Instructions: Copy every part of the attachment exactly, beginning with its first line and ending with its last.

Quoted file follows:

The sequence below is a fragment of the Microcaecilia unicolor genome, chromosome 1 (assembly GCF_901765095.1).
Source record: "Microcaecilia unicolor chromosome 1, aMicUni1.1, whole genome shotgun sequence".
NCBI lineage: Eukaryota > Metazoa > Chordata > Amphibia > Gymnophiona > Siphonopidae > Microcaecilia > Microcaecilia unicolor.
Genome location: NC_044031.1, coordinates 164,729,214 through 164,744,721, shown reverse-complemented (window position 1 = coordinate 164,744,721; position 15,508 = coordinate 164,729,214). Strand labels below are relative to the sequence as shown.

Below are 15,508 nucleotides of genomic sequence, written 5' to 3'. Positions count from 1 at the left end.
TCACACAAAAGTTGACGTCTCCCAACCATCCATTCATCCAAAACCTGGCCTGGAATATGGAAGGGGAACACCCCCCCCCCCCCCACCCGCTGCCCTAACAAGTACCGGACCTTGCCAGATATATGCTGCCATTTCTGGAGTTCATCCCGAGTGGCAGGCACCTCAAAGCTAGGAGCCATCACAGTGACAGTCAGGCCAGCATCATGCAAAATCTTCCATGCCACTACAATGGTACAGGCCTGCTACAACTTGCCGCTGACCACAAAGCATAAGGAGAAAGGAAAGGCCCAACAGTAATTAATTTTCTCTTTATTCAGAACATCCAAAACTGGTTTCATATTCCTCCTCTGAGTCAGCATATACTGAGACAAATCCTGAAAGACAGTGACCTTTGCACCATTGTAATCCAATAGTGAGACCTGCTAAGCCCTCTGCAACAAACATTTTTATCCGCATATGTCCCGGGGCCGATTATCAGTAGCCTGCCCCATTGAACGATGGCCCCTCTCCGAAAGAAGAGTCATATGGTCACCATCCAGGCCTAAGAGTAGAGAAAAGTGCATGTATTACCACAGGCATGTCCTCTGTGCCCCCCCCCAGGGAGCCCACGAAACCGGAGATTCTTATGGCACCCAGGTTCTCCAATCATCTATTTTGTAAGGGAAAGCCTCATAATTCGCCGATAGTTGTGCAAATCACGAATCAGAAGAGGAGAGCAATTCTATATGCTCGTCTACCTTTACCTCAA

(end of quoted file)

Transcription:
The sequence below is a fragment of the Microcaecilia unicolor genome, chromosome 1 (assembly GCF_901765095.1).
Source record: "Microcaecilia unicolor chromosome 1, aMicUni1.1, whole genome shotgun sequence".
NCBI lineage: Eukaryota > Metazoa > Chordata > Amphibia > Gymnophiona > Siphonopidae > Microcaecilia > Microcaecilia unicolor.
Genome location: NC_044031.1, coordinates 164,729,214 through 164,744,721, shown reverse-complemented (window position 1 = coordinate 164,744,721; position 15,508 = coordinate 164,729,214). Strand labels below are relative to the sequence as shown.

Below are 15,508 nucleotides of genomic sequence, written 5' to 3'. Positions count from 1 at the left end.
TCACACAAAAGTTGACGTCTCCCAACCATCCATTCATCCAAAACCTGGCCTGGAATATGGAAGGGGAACACCCCCCCCCCCCCCACCCGCTGCCCTAACAAGTACCGGACCTTGCCAGATATATGCTGCCATTTCTGGAGTTCATCCCGAGTGGCAGGCACCTCAAAGCTAGGAGCCATCACAGTGACAGTCAGGCCAGCATCATGCAAAATCTTCCATGCCACTACAATGGTACAGGCCTGCTACAACTTGCCGCTGACCACAAAGCATAAGGAGAAAGGAAAGGCCCAACAGTAATTAATTTTCTCTTTATTCAGAACATCCAAAACTGGTTTCATATTCCTCCTCTGAGTCAGCATATACTGAGACAAATCCTGAAAGACAGTGACCTTTGCACCATTGTAATCCAATAGTGAGACCTGCTAAGCCCTCTGCAACAAACATTTTTATCCGCATATGTCCCGGGGCCGATTATCAGTAGCCTGCCCCATTGAACGATGGCCCCTCTCCGAAAGAAGAGTCATATGGTCACCATCCAGGCCTAAGAGTAGAGAAAAGTGCATGTATTACCACAGGCATGTCCTCTGTGCCCCCCCCCAGGGAGCCCACGAAACCGGAGATTCTTATGGCACCCAGGTTCTCCAATCATCTATTTTGTAAGGGAAAGCCTCATAATTCGCCGATAGTTGTGCAAATCACGAATCAGAAGAGGAGAGCAATTCTATATGCTCGTCTACCTTTACCTCAA